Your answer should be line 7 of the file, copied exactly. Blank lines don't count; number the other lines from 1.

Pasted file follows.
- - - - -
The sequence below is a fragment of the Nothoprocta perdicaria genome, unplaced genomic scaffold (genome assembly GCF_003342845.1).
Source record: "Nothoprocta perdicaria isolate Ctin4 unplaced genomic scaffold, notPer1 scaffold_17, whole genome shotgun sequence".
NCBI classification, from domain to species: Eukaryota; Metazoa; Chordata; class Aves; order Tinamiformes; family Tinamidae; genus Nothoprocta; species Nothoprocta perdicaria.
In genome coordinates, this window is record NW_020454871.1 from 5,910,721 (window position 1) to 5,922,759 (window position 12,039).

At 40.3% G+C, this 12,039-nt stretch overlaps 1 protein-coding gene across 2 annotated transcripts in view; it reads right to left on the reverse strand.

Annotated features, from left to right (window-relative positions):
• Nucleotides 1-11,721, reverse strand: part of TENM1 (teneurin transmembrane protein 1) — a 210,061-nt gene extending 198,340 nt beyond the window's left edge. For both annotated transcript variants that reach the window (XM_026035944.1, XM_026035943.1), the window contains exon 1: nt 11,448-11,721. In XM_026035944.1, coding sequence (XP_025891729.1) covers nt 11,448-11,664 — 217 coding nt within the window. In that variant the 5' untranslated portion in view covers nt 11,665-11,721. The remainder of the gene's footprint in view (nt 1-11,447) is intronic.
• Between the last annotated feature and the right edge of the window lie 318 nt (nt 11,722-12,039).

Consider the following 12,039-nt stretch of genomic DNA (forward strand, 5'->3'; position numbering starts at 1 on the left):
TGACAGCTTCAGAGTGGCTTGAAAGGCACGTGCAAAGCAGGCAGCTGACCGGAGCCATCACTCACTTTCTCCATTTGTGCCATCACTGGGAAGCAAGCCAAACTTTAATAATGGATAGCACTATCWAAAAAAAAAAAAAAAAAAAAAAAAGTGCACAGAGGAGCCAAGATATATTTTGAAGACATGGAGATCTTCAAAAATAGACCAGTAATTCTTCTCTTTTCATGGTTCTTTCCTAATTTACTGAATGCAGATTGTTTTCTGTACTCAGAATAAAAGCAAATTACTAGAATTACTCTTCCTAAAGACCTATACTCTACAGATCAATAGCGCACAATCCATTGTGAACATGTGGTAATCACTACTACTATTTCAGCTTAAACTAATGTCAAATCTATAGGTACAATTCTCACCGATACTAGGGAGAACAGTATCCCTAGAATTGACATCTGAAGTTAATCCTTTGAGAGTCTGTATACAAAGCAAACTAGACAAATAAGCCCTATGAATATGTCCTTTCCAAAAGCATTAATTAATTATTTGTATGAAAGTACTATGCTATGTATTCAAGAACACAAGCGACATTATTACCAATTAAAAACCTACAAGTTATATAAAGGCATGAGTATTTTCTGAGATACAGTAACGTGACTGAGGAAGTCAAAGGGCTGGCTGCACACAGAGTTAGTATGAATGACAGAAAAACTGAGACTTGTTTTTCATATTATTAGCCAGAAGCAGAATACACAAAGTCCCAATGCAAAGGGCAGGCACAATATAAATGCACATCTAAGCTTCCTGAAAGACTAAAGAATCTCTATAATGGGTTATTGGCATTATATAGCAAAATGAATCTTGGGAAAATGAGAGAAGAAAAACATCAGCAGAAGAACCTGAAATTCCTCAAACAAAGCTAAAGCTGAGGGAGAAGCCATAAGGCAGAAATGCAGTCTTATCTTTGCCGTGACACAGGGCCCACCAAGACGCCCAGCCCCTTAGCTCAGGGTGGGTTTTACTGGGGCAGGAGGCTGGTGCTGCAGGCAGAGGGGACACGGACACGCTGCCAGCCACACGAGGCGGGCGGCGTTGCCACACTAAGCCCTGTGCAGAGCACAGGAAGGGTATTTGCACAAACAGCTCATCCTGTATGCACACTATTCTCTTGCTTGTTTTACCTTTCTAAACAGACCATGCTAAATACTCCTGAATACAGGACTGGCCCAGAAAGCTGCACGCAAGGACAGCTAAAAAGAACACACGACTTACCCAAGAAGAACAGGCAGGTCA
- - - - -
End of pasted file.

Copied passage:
• Nucleotides 1-11,721, reverse strand: part of TENM1 (teneurin transmembrane protein 1) — a 210,061-nt gene extending 198,340 nt beyond the window's left edge. For both annotated transcript variants that reach the window (XM_026035944.1, XM_026035943.1), the window contains exon 1: nt 11,448-11,721. In XM_026035944.1, coding sequence (XP_025891729.1) covers nt 11,448-11,664 — 217 coding nt within the window. In that variant the 5' untranslated portion in view covers nt 11,665-11,721. The remainder of the gene's footprint in view (nt 1-11,447) is intronic.